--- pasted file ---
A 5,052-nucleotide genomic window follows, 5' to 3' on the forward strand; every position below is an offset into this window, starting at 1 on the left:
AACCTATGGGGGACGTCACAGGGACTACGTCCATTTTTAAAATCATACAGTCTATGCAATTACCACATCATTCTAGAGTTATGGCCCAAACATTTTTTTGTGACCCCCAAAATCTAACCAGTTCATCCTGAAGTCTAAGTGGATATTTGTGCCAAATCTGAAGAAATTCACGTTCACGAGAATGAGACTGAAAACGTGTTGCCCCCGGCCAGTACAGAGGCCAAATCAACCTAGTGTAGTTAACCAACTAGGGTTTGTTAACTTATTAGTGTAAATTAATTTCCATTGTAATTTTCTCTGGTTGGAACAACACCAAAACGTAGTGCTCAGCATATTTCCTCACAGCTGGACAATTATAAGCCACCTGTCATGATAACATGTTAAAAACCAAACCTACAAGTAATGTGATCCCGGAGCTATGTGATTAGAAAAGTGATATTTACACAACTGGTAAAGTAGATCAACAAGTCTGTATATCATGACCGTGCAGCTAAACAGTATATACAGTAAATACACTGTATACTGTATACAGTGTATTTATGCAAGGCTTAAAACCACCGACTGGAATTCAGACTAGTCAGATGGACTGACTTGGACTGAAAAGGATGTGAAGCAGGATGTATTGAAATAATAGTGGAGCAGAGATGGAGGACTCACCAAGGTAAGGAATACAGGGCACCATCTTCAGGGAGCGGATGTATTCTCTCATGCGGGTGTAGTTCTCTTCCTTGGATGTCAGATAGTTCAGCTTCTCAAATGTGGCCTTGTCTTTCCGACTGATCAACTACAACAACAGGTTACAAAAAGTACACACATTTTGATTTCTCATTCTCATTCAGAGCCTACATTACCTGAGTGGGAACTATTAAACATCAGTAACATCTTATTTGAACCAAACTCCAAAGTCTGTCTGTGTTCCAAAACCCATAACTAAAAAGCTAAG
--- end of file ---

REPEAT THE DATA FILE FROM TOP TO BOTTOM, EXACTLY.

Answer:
A 5,052-nucleotide genomic window follows, 5' to 3' on the forward strand; every position below is an offset into this window, starting at 1 on the left:
AACCTATGGGGGACGTCACAGGGACTACGTCCATTTTTAAAATCATACAGTCTATGCAATTACCACATCATTCTAGAGTTATGGCCCAAACATTTTTTTGTGACCCCCAAAATCTAACCAGTTCATCCTGAAGTCTAAGTGGATATTTGTGCCAAATCTGAAGAAATTCACGTTCACGAGAATGAGACTGAAAACGTGTTGCCCCCGGCCAGTACAGAGGCCAAATCAACCTAGTGTAGTTAACCAACTAGGGTTTGTTAACTTATTAGTGTAAATTAATTTCCATTGTAATTTTCTCTGGTTGGAACAACACCAAAACGTAGTGCTCAGCATATTTCCTCACAGCTGGACAATTATAAGCCACCTGTCATGATAACATGTTAAAAACCAAACCTACAAGTAATGTGATCCCGGAGCTATGTGATTAGAAAAGTGATATTTACACAACTGGTAAAGTAGATCAACAAGTCTGTATATCATGACCGTGCAGCTAAACAGTATATACAGTAAATACACTGTATACTGTATACAGTGTATTTATGCAAGGCTTAAAACCACCGACTGGAATTCAGACTAGTCAGATGGACTGACTTGGACTGAAAAGGATGTGAAGCAGGATGTATTGAAATAATAGTGGAGCAGAGATGGAGGACTCACCAAGGTAAGGAATACAGGGCACCATCTTCAGGGAGCGGATGTATTCTCTCATGCGGGTGTAGTTCTCTTCCTTGGATGTCAGATAGTTCAGCTTCTCAAATGTGGCCTTGTCTTTCCGACTGATCAACTACAACAACAGGTTACAAAAAGTACACACATTTTGATTTCTCATTCTCATTCAGAGCCTACATTACCTGAGTGGGAACTATTAAACATCAGTAACATCTTATTTGAACCAAACTCCAAAGTCTGTCTGTGTTCCAAAACCCATAACTAAAAAGCTAAG